Nature

Water body surround by shrubby trees with algae in the foregroundThe 230-acre Estero Llano Grande State Park  has the largest wetlands en­vi­ron­ment in the World Birding Center network. It sits alongside the Arroyo Colorado, a stream that split from the Rio Grande. A shallow lake fringed with marsh cane and native Rio Grande woodlands and shrub­lands add variety.

Altering the landscape

The land here was once a mosaic of woodlands, shrublands and grasslands.

In the 1750s, Spanish settlers introduced cattle and sheep ranching to the Rio Grande Valley. Grazing changed the landscape. It changed even more during the “Magic Valley” agricultural and real estate boom of the early 1900s.

Agricultural practices contributed to ero­sion and “siltation,” which is when sand and clay enter streams and rivers. Siltation makes water cloudy, which may kill some species of fish and plants. It may also accumulate on creek and river bottoms and reduce water flow.

Reclaiming the land

small gray bird on a branch
Chachalaca

Since TPWD took control of the land, biologists have worked to restore it to a more natural state.

Water is the magic ingre­dient for attracting wildlife, so biologists first focused on building ponds. Four ponds of varying depths with intermittent mud flats provide food and shelter for resident and migrating water birds.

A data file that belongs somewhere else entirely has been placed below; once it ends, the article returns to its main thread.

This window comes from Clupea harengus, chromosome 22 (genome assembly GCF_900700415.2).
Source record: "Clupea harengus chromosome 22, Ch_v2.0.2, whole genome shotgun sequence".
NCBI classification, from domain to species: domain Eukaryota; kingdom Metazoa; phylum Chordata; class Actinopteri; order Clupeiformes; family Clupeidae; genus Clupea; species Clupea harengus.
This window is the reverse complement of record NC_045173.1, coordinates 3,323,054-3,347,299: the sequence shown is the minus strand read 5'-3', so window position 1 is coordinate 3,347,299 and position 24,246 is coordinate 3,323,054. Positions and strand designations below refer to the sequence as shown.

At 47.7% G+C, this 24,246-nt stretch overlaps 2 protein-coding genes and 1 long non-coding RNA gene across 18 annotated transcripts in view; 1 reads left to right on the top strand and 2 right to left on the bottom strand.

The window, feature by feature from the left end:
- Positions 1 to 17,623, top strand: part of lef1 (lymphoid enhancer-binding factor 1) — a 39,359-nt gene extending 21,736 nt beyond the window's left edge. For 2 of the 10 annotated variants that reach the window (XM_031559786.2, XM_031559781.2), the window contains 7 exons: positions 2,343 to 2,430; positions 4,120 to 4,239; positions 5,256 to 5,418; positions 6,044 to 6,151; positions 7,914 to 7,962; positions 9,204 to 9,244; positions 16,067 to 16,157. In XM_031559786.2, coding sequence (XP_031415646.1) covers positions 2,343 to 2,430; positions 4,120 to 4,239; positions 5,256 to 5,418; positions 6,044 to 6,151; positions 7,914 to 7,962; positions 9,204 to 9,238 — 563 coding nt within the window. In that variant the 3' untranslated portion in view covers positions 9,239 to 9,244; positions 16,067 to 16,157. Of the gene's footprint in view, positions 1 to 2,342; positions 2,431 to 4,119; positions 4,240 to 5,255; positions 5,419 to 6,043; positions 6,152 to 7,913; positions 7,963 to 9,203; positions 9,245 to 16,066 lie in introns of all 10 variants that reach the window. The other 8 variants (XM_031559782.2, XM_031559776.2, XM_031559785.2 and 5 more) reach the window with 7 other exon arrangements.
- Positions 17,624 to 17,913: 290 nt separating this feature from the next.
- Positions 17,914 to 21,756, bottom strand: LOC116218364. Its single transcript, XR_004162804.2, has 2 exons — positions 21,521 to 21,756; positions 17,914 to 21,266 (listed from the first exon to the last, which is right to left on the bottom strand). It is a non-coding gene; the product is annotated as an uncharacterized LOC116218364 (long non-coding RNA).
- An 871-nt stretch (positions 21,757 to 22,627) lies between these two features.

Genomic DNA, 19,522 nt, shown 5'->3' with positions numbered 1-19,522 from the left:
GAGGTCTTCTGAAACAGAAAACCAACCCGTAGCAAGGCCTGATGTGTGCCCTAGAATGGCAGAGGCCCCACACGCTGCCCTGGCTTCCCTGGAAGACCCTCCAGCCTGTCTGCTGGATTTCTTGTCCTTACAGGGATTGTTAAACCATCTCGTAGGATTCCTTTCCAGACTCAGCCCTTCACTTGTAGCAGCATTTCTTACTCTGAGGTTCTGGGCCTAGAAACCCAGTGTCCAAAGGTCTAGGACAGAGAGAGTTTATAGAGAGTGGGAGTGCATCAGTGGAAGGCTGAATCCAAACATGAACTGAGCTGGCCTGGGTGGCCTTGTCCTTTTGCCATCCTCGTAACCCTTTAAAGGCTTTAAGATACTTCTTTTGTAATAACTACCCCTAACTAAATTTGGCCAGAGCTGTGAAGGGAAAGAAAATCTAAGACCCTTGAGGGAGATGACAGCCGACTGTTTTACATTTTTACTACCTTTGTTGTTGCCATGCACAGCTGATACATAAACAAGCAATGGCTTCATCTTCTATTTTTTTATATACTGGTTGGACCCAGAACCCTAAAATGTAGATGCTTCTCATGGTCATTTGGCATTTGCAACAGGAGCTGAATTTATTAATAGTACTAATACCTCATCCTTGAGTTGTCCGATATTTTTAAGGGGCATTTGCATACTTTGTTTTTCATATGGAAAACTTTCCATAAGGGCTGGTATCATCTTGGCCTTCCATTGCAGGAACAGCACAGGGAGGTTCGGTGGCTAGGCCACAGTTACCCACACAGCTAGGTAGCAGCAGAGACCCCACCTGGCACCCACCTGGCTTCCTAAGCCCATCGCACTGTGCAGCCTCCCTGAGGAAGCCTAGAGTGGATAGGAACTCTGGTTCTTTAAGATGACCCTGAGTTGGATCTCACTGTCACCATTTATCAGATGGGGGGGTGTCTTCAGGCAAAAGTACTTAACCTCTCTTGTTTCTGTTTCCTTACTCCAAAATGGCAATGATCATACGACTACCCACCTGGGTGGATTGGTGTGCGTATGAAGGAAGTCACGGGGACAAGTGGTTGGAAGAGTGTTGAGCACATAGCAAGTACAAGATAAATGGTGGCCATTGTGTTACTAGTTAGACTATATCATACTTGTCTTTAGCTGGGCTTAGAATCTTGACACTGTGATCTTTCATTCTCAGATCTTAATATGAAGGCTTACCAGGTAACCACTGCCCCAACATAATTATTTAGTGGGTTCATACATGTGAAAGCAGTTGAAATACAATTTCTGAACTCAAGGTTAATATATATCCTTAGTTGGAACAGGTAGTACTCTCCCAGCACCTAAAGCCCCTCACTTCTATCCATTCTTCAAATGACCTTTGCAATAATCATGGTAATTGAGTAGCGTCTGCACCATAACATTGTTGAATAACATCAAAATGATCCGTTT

Park staff have also re-introduced native plants throughout the park.

Amazing diversity

An amazing array of wildlife lives in or passes through the Lower Rio Grande Valley and the park. The area is at the northern range limit for many tropical species. The park sits on a major bird migration pathway along the Gulf of Mexico’s coastline.

Birding

large bird on log in water with pink wings outstretched
Roseate Spoonbill

Estero Llano Grande has a well-deserved reputation as a can’t-miss birding des­ti­na­tion.

In late summer, when water is at a pre­mium, hundreds of waders and shore­birds flock here. This includes the Wood Stork and colorful coastal species like the Roseate Spoonbill and Ibis. Mi­grating waterfowl also make a beeline for the park’s narrow, shallow lake.

Elsewhere, woodland and thorn scrub har­bor must-see Valley specialties such as the Groove-billed Ani and Altamira Oriole.

You may even spot rare Red-crowned Parrots and Green Parakeets.